July 19, 2008
Greener on the Other Side? So What?
By NORA FIRESTONE
While Hampton Roads is abuzz with mowers, sprinklers and saw- toothed machines, some residents refuse to chime in. Are they w? Rebels? Or simply willing to surrender under the siege of 100- degree heat, rising fuels costs and $100 water bills?
Paving the way toward low-maintenance, low-environmental-impact landscapes, they're using sustainable materials and natural resources that amount to a hill of freedom.
Michael Poyner' s former home, a Virginia Beach condominium, boasted a did-it-himself, worry-free retreat.
"I eliminated all grass cutting and designed the area to be economically sustainable and ecologically friendly," Poyner, 62 , said.
He built a wooden deck atop 75 percent of the yard and let his creative juices reign over the remainder. Poyner constructed a concrete and rock waterfall, a pond and a 5-by-10-foot stone patio.
But the real genius of the former machinist and industrial arts teacher flowed in his elaborate watering plan.
Using a cistern, timer, water lines, drip emitters and other simple mechanisms, Poyner rigged a relatively carefree system that diverted rain water appropriately and regulated the water which sustained the pond, waterfall, and even the potted flowers on the deck.
Slow-release, timed watering only when necessary saved money and city water, he said. The absence of flower beds and grass meant no spraying, fertilizing or mowing.
"You've got to pay attention to the environment," Poyner said.
A large, adjustable umbrella cooled the deck and protected the wood, which only needed a quick staining every two years.
Poyner, now of Chesapeake, spent about $5,000 but figures he broke even a few years and several memorable barbecues later.
So what's a hard-working person to do with weekends free?
"Play racquet ball, bike or run!" said Gino and Grace Colombara.
Having maintained a large lawn in Newport News for 12 years, they'd decided they'd "been there, done that," Grace Colombara said.
The couple intentionally chose a small lot in Ocean Park when they moved to Virginia Beach. They gleaned inspiration, advice and plants from friends and neighbors before recently completing their own outdoor haven.
Consisting only of a small deck, decorative stones and a peripheral bed of knockout roses, butterfly bushes and lantana, the $500 project affords an attractive, aromatic setting and fresh flowers .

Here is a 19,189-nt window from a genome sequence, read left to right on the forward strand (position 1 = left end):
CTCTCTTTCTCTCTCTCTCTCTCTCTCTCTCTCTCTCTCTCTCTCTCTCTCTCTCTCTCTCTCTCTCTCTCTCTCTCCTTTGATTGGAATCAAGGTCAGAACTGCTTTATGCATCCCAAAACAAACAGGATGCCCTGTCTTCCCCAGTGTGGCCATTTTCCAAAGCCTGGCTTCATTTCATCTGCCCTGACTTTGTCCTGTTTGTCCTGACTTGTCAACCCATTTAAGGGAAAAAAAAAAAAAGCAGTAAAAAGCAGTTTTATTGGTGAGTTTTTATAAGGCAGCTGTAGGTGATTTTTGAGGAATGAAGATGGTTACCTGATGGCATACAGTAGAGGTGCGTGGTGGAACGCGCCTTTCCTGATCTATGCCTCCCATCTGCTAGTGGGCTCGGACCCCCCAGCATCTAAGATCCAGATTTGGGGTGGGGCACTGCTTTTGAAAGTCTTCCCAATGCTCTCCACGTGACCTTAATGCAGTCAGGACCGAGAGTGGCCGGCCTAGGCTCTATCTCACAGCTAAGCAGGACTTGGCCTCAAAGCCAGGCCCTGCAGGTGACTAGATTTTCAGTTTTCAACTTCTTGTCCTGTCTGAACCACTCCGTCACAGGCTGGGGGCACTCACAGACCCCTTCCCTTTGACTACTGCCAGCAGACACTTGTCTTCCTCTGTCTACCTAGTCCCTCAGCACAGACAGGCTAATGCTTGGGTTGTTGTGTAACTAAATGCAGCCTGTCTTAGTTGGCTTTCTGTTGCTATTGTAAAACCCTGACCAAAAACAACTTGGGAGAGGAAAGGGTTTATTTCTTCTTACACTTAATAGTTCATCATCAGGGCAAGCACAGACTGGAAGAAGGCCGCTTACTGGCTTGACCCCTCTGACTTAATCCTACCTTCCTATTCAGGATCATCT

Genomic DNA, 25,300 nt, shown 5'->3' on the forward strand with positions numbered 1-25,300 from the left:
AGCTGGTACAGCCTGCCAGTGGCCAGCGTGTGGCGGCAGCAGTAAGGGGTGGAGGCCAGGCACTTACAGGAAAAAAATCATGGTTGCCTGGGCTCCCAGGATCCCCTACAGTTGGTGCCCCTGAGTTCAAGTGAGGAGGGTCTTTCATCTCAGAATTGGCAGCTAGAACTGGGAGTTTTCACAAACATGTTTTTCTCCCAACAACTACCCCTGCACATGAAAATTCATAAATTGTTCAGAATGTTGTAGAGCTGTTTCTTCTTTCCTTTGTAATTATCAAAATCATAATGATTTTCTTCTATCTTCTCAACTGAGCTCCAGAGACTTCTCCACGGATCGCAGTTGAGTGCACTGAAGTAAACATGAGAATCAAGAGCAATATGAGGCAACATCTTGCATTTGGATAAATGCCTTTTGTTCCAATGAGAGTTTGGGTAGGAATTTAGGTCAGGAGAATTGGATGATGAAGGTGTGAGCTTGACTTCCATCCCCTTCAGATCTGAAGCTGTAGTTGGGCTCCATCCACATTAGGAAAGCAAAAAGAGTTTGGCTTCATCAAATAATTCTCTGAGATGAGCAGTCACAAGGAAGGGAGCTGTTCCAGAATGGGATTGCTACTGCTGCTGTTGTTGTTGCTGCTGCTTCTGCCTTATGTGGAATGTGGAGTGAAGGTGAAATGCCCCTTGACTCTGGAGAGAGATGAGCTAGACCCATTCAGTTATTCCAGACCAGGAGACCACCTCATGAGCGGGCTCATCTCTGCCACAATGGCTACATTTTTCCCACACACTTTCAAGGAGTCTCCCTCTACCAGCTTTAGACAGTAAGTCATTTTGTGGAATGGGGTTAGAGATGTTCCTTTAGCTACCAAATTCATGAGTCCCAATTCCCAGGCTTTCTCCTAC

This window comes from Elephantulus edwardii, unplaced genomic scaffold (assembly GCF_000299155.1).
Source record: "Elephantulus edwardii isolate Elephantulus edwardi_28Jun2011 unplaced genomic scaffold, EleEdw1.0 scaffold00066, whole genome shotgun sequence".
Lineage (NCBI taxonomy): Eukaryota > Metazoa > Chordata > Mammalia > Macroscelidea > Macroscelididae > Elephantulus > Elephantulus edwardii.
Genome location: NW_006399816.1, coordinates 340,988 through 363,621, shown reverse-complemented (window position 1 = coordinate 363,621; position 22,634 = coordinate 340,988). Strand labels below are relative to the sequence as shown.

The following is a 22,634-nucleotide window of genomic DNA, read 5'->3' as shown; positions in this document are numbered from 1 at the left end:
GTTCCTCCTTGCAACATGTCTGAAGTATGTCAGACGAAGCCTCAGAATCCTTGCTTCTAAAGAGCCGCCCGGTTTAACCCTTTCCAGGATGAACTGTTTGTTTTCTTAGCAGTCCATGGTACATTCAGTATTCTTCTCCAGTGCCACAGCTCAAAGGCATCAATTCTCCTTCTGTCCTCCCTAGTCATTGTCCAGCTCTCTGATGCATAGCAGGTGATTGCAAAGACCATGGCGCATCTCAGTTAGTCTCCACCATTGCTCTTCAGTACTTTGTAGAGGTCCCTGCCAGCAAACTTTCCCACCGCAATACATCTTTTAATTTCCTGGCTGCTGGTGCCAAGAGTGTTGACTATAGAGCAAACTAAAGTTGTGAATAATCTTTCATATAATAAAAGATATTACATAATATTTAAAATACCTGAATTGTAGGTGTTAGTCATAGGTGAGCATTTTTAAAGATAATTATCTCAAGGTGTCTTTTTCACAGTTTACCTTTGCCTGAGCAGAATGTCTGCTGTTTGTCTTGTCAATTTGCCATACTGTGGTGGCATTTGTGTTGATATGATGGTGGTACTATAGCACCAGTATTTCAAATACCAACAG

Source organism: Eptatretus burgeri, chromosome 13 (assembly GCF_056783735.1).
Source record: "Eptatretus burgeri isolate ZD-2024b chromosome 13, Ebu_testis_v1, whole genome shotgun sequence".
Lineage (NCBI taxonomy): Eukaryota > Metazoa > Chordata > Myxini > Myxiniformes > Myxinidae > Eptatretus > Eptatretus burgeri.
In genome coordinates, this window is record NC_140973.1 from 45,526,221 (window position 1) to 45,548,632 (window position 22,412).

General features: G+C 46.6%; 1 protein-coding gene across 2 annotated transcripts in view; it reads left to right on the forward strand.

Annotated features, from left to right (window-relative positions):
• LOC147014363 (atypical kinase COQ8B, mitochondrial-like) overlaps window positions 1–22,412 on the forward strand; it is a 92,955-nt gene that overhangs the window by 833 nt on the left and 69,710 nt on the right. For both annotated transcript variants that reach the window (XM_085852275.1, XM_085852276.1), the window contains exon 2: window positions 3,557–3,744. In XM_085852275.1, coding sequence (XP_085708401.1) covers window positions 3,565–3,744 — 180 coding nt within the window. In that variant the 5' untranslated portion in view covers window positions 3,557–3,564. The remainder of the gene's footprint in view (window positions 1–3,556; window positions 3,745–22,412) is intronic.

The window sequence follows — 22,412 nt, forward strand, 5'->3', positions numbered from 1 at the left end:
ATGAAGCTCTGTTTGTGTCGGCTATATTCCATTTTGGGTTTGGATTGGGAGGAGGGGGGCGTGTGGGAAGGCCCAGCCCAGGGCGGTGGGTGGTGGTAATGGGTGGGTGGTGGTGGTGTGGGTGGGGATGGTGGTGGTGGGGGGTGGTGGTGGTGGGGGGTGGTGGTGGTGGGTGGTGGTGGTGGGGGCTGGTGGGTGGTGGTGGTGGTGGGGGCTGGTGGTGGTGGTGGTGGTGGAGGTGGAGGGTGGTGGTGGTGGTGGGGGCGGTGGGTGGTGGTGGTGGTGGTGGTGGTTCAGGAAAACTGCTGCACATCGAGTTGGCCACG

The couple spends about 30 minutes per week on maintenance.
Rosanne Roble surrendered to the shade gods decades ago.
She'd sacrificed countless hours and bags of seed, and run her mower until its smoke signaled "give it up."
"Why fight nature?" she decided.
The family simply rakes stray leaves, pine needles and cones, which fall from 17 giant trees, back onto the large corner lot and watch the wildlife from lounge chairs. Husband John Roble calls it a "little woodsy park."
Said son John Ryan Roble, a Virginia Tech rising sophomore: "There's nothing natural about a manicured lawn . Areas like this, with natural plants, are a lot better for the environment. They act like a buffer. They can filter the water before it hits the storm drain."
Tan and green stones can replace beds and small lawns, Tom Rozier of Dreamscape Designers Landscape Architects in Virginia Beach advised.
Within stonescapes he uses low-maintenance, low-growing shrubs and ground covers, like English Ivy, liriope, ice plants, junipers and verbena, which tend to spread, minimizing weed growth.
Statuary and pathways can "break up the monotony," Rozier said.
Folks can explore the possibilities at Superior Marble & Stone on Frederick Boulevar d in Portsmouth.
The 5-acre lot holds everything from crushed granite to huge boulders, including river rocks, decorative gravel, flagstone, grey and plum-colored Belgian blocks, fountain and feather boulders, slate, cobblestones, marble chips and more.
Prices vary, said yard manager Robin Haislip, but "you don't have to mow it and you don't have to replace it."
It "makes sense" to Grace Colombara.
"It's simplifying your life, and that's what it's all about," she added.
Learn more about sustainable landscaping at www.landscaping.about.com.
Nora Firestone, [email protected]
great grass, less fuss
How can you get gorgeous lawn without spending the whole summer tending it?
The July 2008 issue of ShopSmart, from the publisher of Consumer Reports, has the no-sweat (well, maybe a little sweat) plan to help you spend less time tending your yard and more time kicking back and enjoying it.
Just follow this three-step plan:
Mow like a pro by aiming high. Mow every five to 10 days and don't cut the grass shorter than 2 to 3 inches high.
Also, mulch as you mow , leaving clippings to return useful nutrients to the lawn, save raking and reduce the amount of ferilizer used.
Finally, mow in a row. To avoid uncut strips, mow back and forth, creating slightly overlapping lanes.
Keep it tidy. Don't forget to trim around trees, posts and other scruffy areas that the mower can't reach. The best and fastest way to do this is with a string trimmer. For easy handling, choose a light, electric trimmer with a top-mounted motor for better balance. For the best control, tip the head at a 15-degree angle as you work.
Water it right. Start early. The morning is the best time to use sprinklers, before it gets too hot and moisture evaporates. Night watering can cause damaging mold and fungus to grow in your lawn.
Make sure to give it a good soaking , encouraging roots to spread down, which helps maintain grass health. Aim for an inch of water a week, including rainfall.
about the cover
Cover design by Nick Mrozowski, The Virginian-Pilot.
Cover illustration from iStock.com
Originally published by BY NORA FIRESTONE | SPECIAL TO THE VIRGINIAN-PILOT.
(c) 2008 Virginian - Pilot. Provided by ProQuest Information and Learning. All rights Reserved.